Battle of the Southern Valley, Part One (Turn 1)
Suddenly a force of greenskin raiders, much larger than any had thought could possibly muster under one leader in such a barren and sparsely populated place, being almost a full Waagh!, came thundering over the hills upon the other side of the valley – threatening the left flank of almost the entire column.
On the greenskins’ far right flank was a huge and monstrous creature, a wyvern, upon which the leader of the raiding force was mounted, Warboss BoneMawler. By his left side was the first of three wolf-rider companies, and then came his three lieutenants (or Big Bosses as the greenskins liked to call them): Dufdig, Erbad and Clubcra. All three were mounted in huge boar chariots which made a sound like thunder as the trundled along. Two companies of boar riders came next in the line, the second being the biggest, meanest orcs in the army. These Big Uns were preceded by the second of the wolfrider companies, and flanked to their left by two wolf-drawn chariots, much lighter than the Big Bosses’ boar chariots. Last (and indeed least) came the third company of wolf-riders, out on the army’s far-left flank.
They took the army of Amon entirely by surprise. Without doubt, they must have overwhelmed and destroyed any scouts who had come close to them, for no report of their approach had been brought to the prince. They had probably chosen the spot very carefully, knowing the land well for it was theirs to know, and thus it was they had managed to get so close and appear ‘out of the blue’ (quite literally) on the horizon of the valley side. Yet some of their surprise was lost by the need to descend down the hill and into the valley, and the arabyans used that time well.
(Game note: the arabyans got first turn, and so could manoeuvre their column into better positions before the Ggeenskins were on them!)
The soldiers of Amon now sounded drum and trumpet, not in alarm but in order to transmit all the necessary signals to wheel, reform and create some sort of semblance of a battle line to meet the enemy. Gamouzo brought his warriors down from the hill towards the baggage train, hoping to provide some defence for the vital supplies. The train itself reformed and slunk back into the dip between two hills, trying to present as small a front as possible to the advancing greenskins. The Desert Spears and their crossbow detachment turned to face the foe, one reforming, the other wheeling so as to bring their numbers to bear. Within the spearmen’s ranks stood the second arab wizard, Mukri al-Hajib, as well as the Agha Qilij ad-Din an-Nasawa, who was the army standard bearer.
The two cannons in the centre hurriedly unlimbered and prepared themselves to fire …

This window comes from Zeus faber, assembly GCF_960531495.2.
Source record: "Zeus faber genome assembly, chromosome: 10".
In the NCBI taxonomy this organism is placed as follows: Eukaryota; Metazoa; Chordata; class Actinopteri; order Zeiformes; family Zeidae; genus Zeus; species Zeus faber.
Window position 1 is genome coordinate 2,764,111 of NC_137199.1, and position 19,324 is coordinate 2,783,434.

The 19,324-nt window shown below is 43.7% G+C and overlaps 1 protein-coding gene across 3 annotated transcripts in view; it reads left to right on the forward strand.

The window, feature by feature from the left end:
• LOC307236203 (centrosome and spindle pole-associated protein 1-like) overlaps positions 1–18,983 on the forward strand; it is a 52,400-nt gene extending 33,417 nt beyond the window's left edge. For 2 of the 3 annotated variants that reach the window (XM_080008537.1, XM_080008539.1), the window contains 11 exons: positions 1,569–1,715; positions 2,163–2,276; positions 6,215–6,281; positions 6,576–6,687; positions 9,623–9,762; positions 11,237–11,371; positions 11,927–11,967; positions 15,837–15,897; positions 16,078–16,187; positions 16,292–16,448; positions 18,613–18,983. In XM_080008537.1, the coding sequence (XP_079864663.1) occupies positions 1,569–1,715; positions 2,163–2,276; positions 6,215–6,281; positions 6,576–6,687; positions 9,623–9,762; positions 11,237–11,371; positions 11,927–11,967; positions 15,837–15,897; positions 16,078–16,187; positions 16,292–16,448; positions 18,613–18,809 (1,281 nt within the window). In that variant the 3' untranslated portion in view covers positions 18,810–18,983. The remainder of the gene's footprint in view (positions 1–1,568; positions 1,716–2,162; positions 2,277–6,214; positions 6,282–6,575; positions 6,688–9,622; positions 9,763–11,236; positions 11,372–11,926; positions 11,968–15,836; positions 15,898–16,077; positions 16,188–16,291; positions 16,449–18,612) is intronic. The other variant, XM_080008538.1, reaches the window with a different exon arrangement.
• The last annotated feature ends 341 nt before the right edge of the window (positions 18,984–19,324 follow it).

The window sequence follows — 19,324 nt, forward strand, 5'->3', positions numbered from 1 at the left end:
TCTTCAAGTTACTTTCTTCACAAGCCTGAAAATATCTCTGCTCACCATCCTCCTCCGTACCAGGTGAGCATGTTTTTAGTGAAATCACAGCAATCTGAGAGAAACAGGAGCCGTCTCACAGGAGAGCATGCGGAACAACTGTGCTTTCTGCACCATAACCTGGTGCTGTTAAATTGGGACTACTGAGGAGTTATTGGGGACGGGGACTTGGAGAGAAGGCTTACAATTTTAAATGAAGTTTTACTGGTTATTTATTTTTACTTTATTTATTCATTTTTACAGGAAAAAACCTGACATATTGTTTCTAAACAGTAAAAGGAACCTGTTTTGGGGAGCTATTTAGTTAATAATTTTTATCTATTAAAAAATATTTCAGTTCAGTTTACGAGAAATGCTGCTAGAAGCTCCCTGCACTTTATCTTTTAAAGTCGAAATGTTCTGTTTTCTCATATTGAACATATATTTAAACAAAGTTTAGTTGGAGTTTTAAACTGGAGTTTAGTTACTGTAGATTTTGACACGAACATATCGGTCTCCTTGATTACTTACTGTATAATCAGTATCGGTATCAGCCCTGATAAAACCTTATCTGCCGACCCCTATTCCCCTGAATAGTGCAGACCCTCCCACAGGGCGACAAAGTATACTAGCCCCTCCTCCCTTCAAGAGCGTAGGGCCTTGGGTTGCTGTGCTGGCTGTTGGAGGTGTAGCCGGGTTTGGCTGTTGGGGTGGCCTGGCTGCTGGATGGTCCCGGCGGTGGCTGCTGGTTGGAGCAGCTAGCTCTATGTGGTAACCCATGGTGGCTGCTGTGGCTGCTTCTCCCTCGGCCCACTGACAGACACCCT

… while the skirmishing archers turned to move towards the enemy, but not so far that they could not employ their bows also. The palace spearmen ended up in front of their detachment of crossbows, due to their haste to get to the foe. Off even further out than them, the swordsmen wheeled about and the mortar also unlimbered like the other artillery pieces.
The light horse, being the fastest, most flexible troops in the line, moved right out towards the enemy, hoping that by doing so they could intercept and somehow slow the foe’s advance. The rest of the army watched in a spirit of awe as these brave riders galloped out far ahead ready to make their lonely stand just to buy the rest of the army time.
The riders were quick off the mark, and loosed a volley of arrows as they rode, causing the first casualties of the day – two goblin wolf-riders. On many occasions this would have been enough to send such cowardly warriors scarpering off in flight, but these goblins thought differently. Perhaps they had spotted the rich prize and that emboldened them to stay a little bit longer even in a place where their comrades had just died? Apart from these two deaths, the arabyans with their magic and shooting could do no further harm to the greenskins in this early stage of the battle.
Apart from the goblin wolf-riders on the far right, none of other greenskins fell to squabbling just yet and all made their way forwards. BoneMawler cursed to himself, however, for he knew that there were more arab soldiers off to the right and he had intended to use the squabbling wolf-riders as a distraction to slow them down. Nevertheless, he himself landed his wyvern in the far right – if the goblins could not counter the enemy’s inevitable flanking move, then he and his monstrous mount would have to try.
The wolf, boar and chariot mounted warriors moved up, each unit starting to wheel so that they aimed straight at the baggage. Every greenskin present wanted that loot. Indeed, they could think of little else!
The greenskins could do nothing with arrows or magic (they had no shamans with them, just a few enchanted baubles), but this did not worry them. With looting in sight, and being creatures of low cunning, their greedy intentions filled their minds almost entirely.